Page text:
• Glad to see you believe in free speech. Oh wait, you don’t.

      • I think the problem is that Nenshi’s views in this case simply create more division. Politicians at the municipal and provincial levels are wise to keep a low profile during a federal election. Nenshi should be particularly cautious because Harper represents one of his ridings. That could backfire when it becomes time for him to run again.

  5. Kenney is an abomination, a minister of propaganda befitting a fascist junta. Why are alarm bells not going off in Canada when they see this kind of hatchet man in a high position of power?

    • Unfortunately, a lot of Canadians are being swayed by Harper’s Australian campaign manager (I guess the Cons don’t have enough faith in a Canadian to run their ship)…………Lynton Crosby used this type of racist lowest-common-denominator propoganda in the recent British election to help David Cameron (Conservative, of course) capture a majority.

  6. Jason Kenney (who sees himself as the next Conservative party leader……..I’ll bet he hopes that his party wins a minority, so he has an excuse to take down Harper) versus Nenshi in a debate? My money would be on Nenshi (he seems like an intelligent, thoughtful, decent person…………….unfortunately, the same can’t be said about Kenney).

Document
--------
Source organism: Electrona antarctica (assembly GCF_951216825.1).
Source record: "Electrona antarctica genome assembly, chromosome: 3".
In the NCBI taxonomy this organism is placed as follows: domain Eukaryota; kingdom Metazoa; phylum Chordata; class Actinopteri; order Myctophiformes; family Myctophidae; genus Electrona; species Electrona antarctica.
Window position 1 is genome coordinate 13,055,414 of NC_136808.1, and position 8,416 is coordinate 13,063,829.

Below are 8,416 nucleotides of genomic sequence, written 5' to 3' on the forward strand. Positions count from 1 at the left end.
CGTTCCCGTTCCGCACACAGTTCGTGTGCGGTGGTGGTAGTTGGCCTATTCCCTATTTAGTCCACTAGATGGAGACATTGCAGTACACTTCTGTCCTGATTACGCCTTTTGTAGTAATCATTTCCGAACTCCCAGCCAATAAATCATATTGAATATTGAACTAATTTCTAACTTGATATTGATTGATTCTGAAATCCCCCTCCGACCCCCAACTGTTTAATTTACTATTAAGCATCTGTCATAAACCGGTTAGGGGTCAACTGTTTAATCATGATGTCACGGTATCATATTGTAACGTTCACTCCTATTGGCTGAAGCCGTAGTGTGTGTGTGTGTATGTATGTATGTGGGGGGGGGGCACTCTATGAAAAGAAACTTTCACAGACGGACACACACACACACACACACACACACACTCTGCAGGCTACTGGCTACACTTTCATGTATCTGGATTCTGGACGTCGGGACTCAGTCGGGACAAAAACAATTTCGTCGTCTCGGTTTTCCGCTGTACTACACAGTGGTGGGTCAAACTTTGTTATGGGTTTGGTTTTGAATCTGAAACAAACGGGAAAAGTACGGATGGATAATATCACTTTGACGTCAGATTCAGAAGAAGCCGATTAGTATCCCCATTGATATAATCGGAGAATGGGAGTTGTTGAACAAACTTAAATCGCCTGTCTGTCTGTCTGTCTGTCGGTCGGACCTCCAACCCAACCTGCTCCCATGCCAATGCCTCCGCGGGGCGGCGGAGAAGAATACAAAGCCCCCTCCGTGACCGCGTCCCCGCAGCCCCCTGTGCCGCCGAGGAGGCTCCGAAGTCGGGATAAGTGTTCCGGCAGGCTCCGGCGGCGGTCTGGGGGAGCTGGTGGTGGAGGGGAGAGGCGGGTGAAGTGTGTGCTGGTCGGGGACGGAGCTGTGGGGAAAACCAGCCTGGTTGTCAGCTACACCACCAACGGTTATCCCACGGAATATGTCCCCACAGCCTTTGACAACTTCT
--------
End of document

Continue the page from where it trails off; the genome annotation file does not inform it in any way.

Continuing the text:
• Kenney is classic “second banana” material, he’s the Ed MacMahon to Harper’s Johnny Carson.

      The political leader he most reminds me of is Bernard Landry, always shouting from the sidelines, and when he got a chance to sit in the big chair, his incompetence was there for all to see.

      Some might compare him to Stock Day in that regard, but he at least had a somewhat pleasant (if dim) personality.

      • I have always been struck by the similarities between Justin and Stockwell Day (full disclosure, I actually liked Stock). Their rhetoric around doing politics differently is very similar and Stock’s and Justin’s naivete very apparent. In both cases, I cannot quibble with the “pleasant (if dim) personality observation. Stock and Justin — two peas in a pod.